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Hongxia Li (Tsinghua University), Guoquan Chen (Tsinghua University), 2018, 46(9), 1573–1584.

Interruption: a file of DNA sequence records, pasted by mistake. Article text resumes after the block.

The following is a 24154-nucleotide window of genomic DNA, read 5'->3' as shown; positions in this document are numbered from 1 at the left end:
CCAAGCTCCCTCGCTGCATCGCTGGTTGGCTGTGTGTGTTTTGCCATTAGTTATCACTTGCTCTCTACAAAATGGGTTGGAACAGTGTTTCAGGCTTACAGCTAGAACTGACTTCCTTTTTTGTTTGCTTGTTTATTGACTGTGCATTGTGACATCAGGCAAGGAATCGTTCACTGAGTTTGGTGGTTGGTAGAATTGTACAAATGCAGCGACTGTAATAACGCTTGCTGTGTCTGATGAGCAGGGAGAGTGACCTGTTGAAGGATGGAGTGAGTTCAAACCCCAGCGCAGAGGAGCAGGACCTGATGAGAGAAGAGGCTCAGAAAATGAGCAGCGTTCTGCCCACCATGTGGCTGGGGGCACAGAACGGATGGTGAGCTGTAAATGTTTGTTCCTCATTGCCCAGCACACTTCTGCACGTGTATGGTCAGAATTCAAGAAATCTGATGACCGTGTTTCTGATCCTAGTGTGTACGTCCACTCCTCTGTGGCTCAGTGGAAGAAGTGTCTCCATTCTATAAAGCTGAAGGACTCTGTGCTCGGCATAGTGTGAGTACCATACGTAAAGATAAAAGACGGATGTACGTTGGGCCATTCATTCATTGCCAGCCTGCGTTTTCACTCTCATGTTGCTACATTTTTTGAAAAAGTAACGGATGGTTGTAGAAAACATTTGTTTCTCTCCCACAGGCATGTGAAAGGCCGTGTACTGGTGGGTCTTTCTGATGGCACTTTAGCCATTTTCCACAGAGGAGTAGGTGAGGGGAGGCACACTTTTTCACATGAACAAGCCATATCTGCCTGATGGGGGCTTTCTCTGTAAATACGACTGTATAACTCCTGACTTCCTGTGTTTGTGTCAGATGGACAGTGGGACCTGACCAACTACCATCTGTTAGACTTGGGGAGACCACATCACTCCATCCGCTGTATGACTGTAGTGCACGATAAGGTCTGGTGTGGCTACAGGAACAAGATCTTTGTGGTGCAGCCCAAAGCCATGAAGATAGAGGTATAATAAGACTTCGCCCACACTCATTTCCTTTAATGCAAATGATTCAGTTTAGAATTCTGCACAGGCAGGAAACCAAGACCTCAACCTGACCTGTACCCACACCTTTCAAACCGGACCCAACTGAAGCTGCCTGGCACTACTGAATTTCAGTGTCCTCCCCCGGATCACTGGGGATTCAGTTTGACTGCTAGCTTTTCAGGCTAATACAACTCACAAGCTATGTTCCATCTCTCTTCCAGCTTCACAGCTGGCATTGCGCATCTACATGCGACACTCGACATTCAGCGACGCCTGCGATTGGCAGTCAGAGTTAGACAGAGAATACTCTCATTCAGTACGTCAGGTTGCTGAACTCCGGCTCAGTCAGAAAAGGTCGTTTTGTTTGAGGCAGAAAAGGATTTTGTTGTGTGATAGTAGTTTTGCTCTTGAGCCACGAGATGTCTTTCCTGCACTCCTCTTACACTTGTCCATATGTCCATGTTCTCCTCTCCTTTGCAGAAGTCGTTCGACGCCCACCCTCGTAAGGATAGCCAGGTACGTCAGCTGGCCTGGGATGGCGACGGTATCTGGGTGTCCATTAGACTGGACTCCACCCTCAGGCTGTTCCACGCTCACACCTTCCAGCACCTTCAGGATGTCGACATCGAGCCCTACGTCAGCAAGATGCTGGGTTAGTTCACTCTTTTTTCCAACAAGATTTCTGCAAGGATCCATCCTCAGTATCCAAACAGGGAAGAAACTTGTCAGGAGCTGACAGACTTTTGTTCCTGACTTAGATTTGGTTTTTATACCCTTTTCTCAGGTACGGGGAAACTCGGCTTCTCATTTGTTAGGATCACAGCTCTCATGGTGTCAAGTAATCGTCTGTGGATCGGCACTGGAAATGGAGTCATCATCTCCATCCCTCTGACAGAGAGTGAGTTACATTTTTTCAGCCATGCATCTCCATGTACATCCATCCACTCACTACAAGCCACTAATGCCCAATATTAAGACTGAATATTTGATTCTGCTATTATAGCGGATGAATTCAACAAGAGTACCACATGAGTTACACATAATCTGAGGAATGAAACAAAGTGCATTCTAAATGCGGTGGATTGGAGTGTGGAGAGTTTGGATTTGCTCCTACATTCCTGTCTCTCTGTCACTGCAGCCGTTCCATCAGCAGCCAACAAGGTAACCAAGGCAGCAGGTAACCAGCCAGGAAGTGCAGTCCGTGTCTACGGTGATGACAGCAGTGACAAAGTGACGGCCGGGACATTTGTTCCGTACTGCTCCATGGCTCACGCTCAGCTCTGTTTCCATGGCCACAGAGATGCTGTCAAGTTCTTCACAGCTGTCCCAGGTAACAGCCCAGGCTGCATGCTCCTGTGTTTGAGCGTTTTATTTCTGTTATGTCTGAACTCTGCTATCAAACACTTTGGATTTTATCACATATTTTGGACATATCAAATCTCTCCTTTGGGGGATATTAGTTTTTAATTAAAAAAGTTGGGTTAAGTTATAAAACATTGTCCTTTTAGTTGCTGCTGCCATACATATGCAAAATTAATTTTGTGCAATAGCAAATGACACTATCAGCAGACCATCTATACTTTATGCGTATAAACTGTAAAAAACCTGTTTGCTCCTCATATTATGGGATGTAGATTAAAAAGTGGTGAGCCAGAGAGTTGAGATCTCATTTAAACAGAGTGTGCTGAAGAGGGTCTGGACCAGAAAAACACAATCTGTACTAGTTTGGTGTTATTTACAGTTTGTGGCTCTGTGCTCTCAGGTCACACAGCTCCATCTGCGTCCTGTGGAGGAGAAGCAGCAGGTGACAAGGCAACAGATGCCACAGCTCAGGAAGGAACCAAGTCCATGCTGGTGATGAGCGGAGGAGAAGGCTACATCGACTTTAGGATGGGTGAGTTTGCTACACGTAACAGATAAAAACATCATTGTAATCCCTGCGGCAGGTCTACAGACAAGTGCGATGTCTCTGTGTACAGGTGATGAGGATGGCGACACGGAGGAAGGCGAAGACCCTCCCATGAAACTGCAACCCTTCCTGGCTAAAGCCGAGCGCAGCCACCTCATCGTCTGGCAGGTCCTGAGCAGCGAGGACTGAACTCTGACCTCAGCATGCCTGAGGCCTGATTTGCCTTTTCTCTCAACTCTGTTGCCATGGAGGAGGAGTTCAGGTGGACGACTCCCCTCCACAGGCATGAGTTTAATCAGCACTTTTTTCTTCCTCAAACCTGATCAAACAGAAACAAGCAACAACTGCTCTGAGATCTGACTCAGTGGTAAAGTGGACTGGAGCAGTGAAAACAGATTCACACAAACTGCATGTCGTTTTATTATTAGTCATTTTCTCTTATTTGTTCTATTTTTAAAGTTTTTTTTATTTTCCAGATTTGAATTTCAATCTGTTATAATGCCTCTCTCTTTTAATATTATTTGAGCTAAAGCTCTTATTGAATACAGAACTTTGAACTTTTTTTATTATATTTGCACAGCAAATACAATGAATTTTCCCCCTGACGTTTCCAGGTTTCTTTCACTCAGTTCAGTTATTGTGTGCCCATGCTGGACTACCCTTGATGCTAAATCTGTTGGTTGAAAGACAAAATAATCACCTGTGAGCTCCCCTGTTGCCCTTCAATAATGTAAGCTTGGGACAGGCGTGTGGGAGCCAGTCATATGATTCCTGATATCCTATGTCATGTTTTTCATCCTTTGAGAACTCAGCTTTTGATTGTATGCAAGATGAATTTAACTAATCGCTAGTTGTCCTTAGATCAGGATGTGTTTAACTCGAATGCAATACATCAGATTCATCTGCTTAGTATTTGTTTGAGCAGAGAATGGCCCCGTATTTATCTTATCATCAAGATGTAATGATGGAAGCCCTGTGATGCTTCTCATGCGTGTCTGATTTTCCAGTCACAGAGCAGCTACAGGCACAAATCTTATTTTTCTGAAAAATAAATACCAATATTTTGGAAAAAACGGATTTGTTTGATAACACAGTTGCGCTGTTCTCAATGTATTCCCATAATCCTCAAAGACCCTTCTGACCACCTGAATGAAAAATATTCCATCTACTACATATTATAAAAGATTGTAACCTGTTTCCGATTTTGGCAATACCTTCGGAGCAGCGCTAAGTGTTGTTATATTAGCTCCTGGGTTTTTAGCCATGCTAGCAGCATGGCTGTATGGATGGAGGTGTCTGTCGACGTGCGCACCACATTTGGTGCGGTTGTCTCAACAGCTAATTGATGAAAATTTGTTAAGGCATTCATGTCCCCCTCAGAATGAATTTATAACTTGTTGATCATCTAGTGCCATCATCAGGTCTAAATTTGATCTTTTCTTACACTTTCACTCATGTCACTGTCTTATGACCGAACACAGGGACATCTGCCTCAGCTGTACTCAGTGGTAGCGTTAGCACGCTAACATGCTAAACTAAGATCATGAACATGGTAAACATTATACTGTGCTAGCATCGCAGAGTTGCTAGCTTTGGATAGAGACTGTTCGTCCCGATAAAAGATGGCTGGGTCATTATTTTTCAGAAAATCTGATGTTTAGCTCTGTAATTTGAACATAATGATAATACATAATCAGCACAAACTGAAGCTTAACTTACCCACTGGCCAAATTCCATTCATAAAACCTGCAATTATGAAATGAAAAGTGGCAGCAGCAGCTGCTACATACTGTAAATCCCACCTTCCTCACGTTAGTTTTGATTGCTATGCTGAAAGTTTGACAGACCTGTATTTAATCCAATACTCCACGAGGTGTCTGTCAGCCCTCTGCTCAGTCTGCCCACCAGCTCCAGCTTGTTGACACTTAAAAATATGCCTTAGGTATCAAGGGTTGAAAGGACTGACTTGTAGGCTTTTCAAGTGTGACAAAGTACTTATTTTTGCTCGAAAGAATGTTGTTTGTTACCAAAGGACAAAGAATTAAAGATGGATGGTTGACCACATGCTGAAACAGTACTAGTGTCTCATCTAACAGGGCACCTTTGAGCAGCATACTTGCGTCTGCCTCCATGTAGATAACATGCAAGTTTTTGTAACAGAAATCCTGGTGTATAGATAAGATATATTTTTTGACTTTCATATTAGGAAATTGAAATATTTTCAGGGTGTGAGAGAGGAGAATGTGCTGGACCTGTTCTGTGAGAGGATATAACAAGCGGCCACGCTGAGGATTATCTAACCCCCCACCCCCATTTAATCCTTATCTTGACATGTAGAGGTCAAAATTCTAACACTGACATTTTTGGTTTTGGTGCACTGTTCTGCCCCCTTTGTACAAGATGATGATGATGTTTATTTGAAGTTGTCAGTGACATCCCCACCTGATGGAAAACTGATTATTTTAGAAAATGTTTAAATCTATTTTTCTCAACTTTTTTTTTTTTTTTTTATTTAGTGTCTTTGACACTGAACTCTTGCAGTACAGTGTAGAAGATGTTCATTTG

We recruited 118 university student participants from Beijing to examine how the benevolence–dependability value affects intertemporal choice and how perceived socioeconomic status moderates this relationship. The results showed that participants’ benevolence–dependability value positively predicted their intertemporal choice, and that perceived socioeconomic status moderated this relationship. Further, the benevolence–dependability value of individuals of higher perceived socioeconomic status did not have a significant effect on intertemporal choice. In contrast, the benevolence–dependability value of those of lower perceived socioeconomic status significantly affected their intertemporal choice. These findings suggest that individuals with the benevolence–dependability value make long-term decisions. Theoretical implications for the development of long-term benefits and practical implications for the planning of effective training for business are discussed..